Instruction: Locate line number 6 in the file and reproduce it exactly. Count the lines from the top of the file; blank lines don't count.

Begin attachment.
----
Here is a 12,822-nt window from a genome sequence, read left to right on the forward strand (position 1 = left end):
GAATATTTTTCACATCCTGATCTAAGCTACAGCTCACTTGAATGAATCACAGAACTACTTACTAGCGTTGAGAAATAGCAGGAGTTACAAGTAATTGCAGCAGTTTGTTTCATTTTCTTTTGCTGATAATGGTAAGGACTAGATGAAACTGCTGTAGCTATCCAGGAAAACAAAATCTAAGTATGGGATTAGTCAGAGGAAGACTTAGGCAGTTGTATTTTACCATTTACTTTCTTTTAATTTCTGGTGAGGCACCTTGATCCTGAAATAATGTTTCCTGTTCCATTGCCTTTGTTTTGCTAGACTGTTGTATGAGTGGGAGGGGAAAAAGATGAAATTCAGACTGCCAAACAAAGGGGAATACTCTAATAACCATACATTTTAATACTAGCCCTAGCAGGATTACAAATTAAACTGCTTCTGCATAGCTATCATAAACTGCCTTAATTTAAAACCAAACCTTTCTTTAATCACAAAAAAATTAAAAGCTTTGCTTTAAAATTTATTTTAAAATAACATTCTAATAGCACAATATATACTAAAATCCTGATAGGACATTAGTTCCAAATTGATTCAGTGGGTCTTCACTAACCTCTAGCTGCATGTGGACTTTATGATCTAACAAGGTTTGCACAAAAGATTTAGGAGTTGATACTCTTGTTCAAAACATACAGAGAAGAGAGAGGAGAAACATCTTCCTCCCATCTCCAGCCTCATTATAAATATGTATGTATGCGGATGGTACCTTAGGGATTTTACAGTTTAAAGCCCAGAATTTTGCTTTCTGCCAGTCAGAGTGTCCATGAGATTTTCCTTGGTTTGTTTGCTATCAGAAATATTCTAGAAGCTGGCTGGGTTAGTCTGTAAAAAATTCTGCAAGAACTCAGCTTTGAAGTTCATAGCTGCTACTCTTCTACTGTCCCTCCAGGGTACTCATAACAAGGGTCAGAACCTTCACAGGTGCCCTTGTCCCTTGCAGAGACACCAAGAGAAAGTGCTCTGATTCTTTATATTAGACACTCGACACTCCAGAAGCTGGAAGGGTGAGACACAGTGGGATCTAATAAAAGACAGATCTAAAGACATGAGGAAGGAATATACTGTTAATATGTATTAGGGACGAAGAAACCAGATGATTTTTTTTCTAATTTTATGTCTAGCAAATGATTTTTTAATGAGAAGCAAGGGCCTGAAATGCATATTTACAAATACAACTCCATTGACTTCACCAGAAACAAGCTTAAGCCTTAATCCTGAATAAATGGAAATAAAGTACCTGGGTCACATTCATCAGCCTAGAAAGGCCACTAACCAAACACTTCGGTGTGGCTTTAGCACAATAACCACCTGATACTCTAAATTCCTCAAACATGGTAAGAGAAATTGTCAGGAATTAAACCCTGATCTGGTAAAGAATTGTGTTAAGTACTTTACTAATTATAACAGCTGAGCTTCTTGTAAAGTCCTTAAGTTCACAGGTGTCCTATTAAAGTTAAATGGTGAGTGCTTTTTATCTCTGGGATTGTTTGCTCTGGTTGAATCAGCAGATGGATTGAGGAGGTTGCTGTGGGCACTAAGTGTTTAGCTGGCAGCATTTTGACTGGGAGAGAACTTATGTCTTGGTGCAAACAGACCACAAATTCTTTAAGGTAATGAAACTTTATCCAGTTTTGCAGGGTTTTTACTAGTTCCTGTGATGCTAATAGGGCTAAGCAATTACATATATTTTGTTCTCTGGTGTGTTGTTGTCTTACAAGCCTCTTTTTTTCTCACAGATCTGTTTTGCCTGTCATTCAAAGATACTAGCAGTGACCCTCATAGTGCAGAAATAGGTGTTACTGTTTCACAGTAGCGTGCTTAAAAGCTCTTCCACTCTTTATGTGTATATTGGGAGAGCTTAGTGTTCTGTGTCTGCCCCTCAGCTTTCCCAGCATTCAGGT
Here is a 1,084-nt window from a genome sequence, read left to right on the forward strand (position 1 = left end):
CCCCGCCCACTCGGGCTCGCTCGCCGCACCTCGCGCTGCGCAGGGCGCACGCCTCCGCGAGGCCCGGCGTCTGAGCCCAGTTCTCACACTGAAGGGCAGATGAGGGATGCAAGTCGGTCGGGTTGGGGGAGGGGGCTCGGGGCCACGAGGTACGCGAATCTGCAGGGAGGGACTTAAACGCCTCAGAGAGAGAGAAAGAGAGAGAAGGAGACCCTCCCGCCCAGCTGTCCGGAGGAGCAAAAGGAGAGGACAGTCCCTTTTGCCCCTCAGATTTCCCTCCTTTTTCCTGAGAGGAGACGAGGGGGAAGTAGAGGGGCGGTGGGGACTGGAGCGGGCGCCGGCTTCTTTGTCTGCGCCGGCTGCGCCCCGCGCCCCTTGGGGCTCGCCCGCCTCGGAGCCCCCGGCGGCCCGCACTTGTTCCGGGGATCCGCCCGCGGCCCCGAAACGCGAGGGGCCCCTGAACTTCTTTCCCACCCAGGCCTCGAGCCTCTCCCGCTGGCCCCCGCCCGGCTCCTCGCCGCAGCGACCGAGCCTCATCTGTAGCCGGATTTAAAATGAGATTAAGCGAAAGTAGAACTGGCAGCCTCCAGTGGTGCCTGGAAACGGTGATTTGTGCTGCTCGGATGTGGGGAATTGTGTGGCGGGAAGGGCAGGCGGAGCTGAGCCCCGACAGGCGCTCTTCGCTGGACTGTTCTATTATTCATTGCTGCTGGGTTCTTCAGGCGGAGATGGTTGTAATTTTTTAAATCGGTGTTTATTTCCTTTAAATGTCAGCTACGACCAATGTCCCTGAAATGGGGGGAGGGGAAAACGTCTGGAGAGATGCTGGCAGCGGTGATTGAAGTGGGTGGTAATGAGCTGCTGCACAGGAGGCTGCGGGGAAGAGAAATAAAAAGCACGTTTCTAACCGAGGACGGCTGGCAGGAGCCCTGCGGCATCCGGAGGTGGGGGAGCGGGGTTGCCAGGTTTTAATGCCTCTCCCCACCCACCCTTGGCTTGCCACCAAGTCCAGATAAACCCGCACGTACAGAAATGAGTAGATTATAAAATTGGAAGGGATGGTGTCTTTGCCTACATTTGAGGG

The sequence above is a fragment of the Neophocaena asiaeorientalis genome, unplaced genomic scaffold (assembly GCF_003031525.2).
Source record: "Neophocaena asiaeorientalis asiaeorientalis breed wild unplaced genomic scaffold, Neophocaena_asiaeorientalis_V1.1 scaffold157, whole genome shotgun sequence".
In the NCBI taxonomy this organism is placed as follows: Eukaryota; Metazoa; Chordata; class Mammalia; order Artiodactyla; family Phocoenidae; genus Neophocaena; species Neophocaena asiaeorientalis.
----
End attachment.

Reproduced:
Source record: "Neophocaena asiaeorientalis asiaeorientalis breed wild unplaced genomic scaffold, Neophocaena_asiaeorientalis_V1.1 scaffold157, whole genome shotgun sequence".